Absolute Standard | Teen Ink

Absolute Standard

January 17, 2008
By Anonymous

If who we are and what we become is truly the result of our accumulated individual decisions, by what absolute standard shall we be guided? If a person desires to live a life of integrity with decisions governed by principle, they deliberately choose to belong to communities of honorable persons. Sharing high ideals, uncompromising values and a life built on trust allows each member of the community to strive for their highest aspirations without being tethered by base emotions like fear, doubt, and mistrust. Davidson College is an exemplar of such a community and I have a great passion to be a member.

I entered high school with the naiveté that all students possessed high levels of integrity. However, I quickly became aware that cheating was prevalent at this particular school. Immediately, I informed my teacher about the situation, yet he took no action beyond rearranging the seating chart. The situation deteriorated and I contacted my guidance counselor to change my class schedule. Although she assured me the problem would be resolved, months of inaction prompted me to search for schools with an honor culture. When I discovered Cincinnati Country Day School, the intensity of the honor code fit my personal values, and I did not mind driving an hour each way to be a member of an honorable community.

Davidson’s honor code is not a piece of paper but a set of core principles by which a community chooses to live. The honor code includes the requirement to report violations because an unethical act damages the entire community. The effects of Davidson’s honor code are also prominent outside of the classroom. Davidson’s new “no loan” policy for financial aid speaks volumes about its character and commitment to members of its community. As an active and responsible leader, I will seek a position on the Honor Council to fulfill some of my obligations to the community.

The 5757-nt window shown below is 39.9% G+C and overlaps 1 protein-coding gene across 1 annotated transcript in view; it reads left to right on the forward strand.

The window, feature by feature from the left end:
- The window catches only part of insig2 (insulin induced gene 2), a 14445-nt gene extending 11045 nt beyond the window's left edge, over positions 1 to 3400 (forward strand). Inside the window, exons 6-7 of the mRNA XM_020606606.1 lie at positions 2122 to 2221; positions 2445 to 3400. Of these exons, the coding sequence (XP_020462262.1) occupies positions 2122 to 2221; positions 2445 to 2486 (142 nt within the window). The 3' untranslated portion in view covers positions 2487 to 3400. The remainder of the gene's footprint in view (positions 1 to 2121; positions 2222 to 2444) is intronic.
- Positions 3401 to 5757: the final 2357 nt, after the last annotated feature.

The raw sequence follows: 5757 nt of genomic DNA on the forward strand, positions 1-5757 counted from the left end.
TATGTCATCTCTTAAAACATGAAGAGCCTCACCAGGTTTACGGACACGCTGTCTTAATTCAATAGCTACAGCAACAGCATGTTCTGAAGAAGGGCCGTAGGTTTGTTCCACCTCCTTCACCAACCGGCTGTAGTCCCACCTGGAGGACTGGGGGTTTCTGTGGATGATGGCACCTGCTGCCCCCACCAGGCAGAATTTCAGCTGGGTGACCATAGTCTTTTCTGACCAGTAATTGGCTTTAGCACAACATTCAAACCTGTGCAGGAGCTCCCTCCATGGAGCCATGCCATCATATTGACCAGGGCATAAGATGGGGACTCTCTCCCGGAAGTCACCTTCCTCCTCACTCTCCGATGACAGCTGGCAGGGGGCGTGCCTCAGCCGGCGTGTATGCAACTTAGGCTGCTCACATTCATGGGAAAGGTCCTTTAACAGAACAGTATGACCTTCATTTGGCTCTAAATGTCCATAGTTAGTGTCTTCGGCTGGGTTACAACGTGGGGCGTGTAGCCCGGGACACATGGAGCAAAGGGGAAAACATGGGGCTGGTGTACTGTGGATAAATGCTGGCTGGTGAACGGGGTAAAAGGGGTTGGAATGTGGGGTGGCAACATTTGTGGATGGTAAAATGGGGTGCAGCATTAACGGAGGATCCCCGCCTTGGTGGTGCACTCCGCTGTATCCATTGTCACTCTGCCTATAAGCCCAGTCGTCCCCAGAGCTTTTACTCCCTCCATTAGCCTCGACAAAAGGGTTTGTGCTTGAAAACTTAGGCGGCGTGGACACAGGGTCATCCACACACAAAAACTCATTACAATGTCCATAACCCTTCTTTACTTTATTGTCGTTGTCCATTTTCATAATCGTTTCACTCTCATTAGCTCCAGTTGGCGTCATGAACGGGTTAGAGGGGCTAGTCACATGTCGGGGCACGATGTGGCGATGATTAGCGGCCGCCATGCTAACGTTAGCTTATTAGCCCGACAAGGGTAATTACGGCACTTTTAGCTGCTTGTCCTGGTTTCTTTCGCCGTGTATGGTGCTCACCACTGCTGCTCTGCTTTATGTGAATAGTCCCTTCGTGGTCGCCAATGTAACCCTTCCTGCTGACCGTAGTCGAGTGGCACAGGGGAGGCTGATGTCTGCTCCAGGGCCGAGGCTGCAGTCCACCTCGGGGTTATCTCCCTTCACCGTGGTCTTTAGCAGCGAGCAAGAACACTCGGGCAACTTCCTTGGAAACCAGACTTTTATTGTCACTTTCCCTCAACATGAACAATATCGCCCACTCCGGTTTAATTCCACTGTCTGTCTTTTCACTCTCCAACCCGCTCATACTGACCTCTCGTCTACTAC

The implementation of honor codes in colleges that haven’t incorporated them into their community will be an ineffective way to minimize plagiarism and cheating. Schools may not foster an environment conducive for honor codes because of the extreme emphasis placed on grades and competition. Many schools adopting honor codes still utilize anti-plagiarism software, symbolizing a lack of trust in the honor-bound students. Personal success is not necessarily linked to ethical values and students that support the creation of an honor code do not need it, while those that oppose its implementation will not adhere to its rules.

Though there are potential drawbacks of an honor code, Davidson’s code adequately addresses each issue. The framing of the students’ signatures to abide by the honor code symbolizes the mutualistic relationship that exists at Davidson: While students enjoy more freedom, professors grade exams worry-free, knowing with full confidence that the exam is a reflection of the student’s individual work.

Being a member of this honorable and trustworthy environment is totally consistent with my personal values and will shape my decisions for the rest of my life.

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